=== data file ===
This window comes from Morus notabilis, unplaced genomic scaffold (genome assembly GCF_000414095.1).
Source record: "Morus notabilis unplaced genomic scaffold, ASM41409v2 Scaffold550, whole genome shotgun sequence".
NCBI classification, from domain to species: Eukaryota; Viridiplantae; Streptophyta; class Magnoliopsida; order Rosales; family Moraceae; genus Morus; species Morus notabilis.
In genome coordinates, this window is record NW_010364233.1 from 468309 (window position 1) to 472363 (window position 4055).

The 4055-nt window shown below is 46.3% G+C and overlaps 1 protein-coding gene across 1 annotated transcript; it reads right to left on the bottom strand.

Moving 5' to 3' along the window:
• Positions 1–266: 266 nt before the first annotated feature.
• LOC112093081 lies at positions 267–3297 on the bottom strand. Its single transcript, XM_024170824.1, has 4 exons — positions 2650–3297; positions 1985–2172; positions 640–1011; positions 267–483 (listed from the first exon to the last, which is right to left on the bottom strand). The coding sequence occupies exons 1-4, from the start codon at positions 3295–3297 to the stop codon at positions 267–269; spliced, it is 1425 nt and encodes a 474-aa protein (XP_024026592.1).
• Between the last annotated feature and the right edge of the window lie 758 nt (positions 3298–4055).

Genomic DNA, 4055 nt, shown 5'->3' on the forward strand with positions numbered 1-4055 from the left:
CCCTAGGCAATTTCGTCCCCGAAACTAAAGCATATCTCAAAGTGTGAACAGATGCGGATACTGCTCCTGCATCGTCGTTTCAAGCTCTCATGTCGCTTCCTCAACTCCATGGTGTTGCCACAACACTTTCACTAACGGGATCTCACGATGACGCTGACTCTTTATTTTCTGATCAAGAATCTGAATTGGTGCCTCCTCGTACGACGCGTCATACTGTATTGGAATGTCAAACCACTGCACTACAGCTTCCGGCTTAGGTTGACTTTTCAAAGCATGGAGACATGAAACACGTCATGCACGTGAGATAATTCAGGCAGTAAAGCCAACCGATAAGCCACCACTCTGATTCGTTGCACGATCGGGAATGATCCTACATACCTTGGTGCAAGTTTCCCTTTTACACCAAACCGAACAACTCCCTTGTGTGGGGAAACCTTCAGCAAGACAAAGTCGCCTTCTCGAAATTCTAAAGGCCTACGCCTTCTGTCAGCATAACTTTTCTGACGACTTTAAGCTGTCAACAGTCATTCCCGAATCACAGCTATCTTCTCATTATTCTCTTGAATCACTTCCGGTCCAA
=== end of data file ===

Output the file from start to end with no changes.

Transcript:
This window comes from Morus notabilis, unplaced genomic scaffold (genome assembly GCF_000414095.1).
Source record: "Morus notabilis unplaced genomic scaffold, ASM41409v2 Scaffold550, whole genome shotgun sequence".
NCBI classification, from domain to species: Eukaryota; Viridiplantae; Streptophyta; class Magnoliopsida; order Rosales; family Moraceae; genus Morus; species Morus notabilis.
In genome coordinates, this window is record NW_010364233.1 from 468309 (window position 1) to 472363 (window position 4055).

The 4055-nt window shown below is 46.3% G+C and overlaps 1 protein-coding gene across 1 annotated transcript; it reads right to left on the bottom strand.

Moving 5' to 3' along the window:
• Positions 1–266: 266 nt before the first annotated feature.
• LOC112093081 lies at positions 267–3297 on the bottom strand. Its single transcript, XM_024170824.1, has 4 exons — positions 2650–3297; positions 1985–2172; positions 640–1011; positions 267–483 (listed from the first exon to the last, which is right to left on the bottom strand). The coding sequence occupies exons 1-4, from the start codon at positions 3295–3297 to the stop codon at positions 267–269; spliced, it is 1425 nt and encodes a 474-aa protein (XP_024026592.1).
• Between the last annotated feature and the right edge of the window lie 758 nt (positions 3298–4055).

Genomic DNA, 4055 nt, shown 5'->3' on the forward strand with positions numbered 1-4055 from the left:
CCCTAGGCAATTTCGTCCCCGAAACTAAAGCATATCTCAAAGTGTGAACAGATGCGGATACTGCTCCTGCATCGTCGTTTCAAGCTCTCATGTCGCTTCCTCAACTCCATGGTGTTGCCACAACACTTTCACTAACGGGATCTCACGATGACGCTGACTCTTTATTTTCTGATCAAGAATCTGAATTGGTGCCTCCTCGTACGACGCGTCATACTGTATTGGAATGTCAAACCACTGCACTACAGCTTCCGGCTTAGGTTGACTTTTCAAAGCATGGAGACATGAAACACGTCATGCACGTGAGATAATTCAGGCAGTAAAGCCAACCGATAAGCCACCACTCTGATTCGTTGCACGATCGGGAATGATCCTACATACCTTGGTGCAAGTTTCCCTTTTACACCAAACCGAACAACTCCCTTGTGTGGGGAAACCTTCAGCAAGACAAAGTCGCCTTCTCGAAATTCTAAAGGCCTACGCCTTCTGTCAGCATAACTTTTCTGACGACTTTAAGCTGTCAACAGTCATTCCCGAATCACAGCTATCTTCTCATTATTCTCTTGAATCACTTCCGGTCCAA